Inspiration is often spoken of in terms of altitude, but for some, like Withered Hand’s Dan Willson, a little help is needed to even find the foot of the mountain to climb. Painfully shy and anxious through childhood that his voice was too high, Willson didn’t start singing until his late twenties. By then, he was married and living in Edinburgh, Scotland, a listless visual artist and rock tinkerer who was afraid of microphones. He faced down this fear as the lead shouter in a shortlived artrock outfit with his best friend, acquiring a reputation for his way with words. Then, when his children were born, like many new parents, he took time out, worked hard and seriously considered selling his electric guitars and concentrating on art as a future creative outlet. Rather than let this happen, his wife and friends chipped in and bought him an acoustic guitar for his 30th birthday, a gesture that inadvertently led to a huge change in his writing approach. Willson says, “It’s a very quiet guitar, not quite full size, very light tone, so I can sing over it without shouting too much. I started writing these very simple quiet songs concerned with communicating truths. Songs I could play at home without waking the children." The nascent Withered Hand gently slipped into existence.
Just as Willson was finding his footing as a songwriter, he lost a close friend, Paul. “He was an artist, a real dreamer. We had kids at almost the exact same time so we spent a lot of time together, considering our new roles in life and the possible endgame for certain feelings and ambitions. He was always telling me I could do things, and I always doubted and argued against him why I couldn’t do stuff, especially with my music. I was a put-it-all-off-until-tomorrow guy before he died." The first ever Withered Hand gig was on the exact day Paul died, a tragic fact Willson wouldn’t learn until after the show. “I was thinking how much I wanted him to see me standing there singing in this wobbly little voice because he had told me just weeks before I should just fucking do it." That was the catalyst for him to delve seriously into Withered Hand and the significance of these simultaneous events just ignited Dan. This was in August 2006.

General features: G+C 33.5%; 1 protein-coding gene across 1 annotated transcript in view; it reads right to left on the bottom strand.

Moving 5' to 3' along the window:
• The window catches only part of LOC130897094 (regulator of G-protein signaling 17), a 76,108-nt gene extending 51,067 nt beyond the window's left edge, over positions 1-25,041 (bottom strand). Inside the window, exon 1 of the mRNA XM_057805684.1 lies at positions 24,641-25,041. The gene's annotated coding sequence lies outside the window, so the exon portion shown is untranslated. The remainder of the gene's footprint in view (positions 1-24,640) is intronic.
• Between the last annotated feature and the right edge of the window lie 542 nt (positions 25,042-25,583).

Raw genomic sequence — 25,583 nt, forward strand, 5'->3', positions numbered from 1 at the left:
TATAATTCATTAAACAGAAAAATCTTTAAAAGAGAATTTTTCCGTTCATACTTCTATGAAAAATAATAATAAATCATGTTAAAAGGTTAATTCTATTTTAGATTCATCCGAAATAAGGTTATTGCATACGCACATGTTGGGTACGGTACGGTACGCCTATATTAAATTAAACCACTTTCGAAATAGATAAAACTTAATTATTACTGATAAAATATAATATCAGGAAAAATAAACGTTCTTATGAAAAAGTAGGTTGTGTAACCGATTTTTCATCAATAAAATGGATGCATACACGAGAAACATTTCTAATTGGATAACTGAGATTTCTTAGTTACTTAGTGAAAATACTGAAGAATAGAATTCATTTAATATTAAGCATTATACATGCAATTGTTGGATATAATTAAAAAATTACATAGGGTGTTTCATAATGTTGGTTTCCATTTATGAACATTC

Shortly thereafter, Withered Hand recorded and released the first of several lo-fi EP’s. These early releases showed Willson’s lyricism and tremendous command over fragile melodies and earned attention from cult American producer Kramer (Galaxie 500 / Low / Daniel Johnston), who first contacted Willson several years ago and offered to record his debut album. The Scottish Arts Council, who had previously funded the debuts of Belle and Sebastian and Snow Patrol, eagerly funded his debut.
The title of his debut album Good News is in reference to Willson’s evangelical Christian upbringing and, accordingly, a theme of spiritual confliction runs through many of these songs. While two tracks are covers (‘Joy’ - originally by drummer Alun’s previous band, Desc, and ‘Hard-on’ by Philadelphian anti-folk songwriter Charles Latham), it is Willson’s own lyrics, all delivered in his endearingly throaty tenor, that truly convey his charmingly self-deprecating wit (‘I Am Nothing’), his wry yet cynical romanticism (‘New Dawn’) and his incredible way with a rhyme (‘arrondissement’ with ‘idiot savant,’ ‘ten commandments’ with ‘undergarments’). He manages to successfully toe the line between the sadness and hope, juxtaposing crass lyrics over enthralling melodies, exposing the strange beauty in things gone wrong and the heart behind every failure. Hell, we can overwrite this bio as much as we want, but we’d rather attach the lyric sheet because, frankly, you just can’t go wrong quoting from these songs.
The album was released in the UK in late 2009 and without any coordinated publicity or promotional effort, Withered Hand has been gathering critical acclaim from all corners via word of mouth. To wit, MOJO magazine’s four star review of the album came out eight months (!) after its release. Regular BBC airplay from the likes of Gideon Coe, Marc Riley, Tom Robinson, Vic Galloway and Rob Da Bank has led to live sessions being recorded for BBC Radio Scotland and BBC 6Music. Withered Hand has garnered some rather public endorsements from the likes of Jarvis Cocker, The Dodos and Frightened Rabbit (whose singer Scott Hutchison is planning to take the band as his primary support on a solo tour of the U.S. with him). All of this attention has led to festivals invitations, a successful European tour and regular sold out shows in London and Scotland alike. Absolutely Kosher is proud to present this landmark record for the Western Hemisphere.
‘This is the golden age.’ – No Cigarettes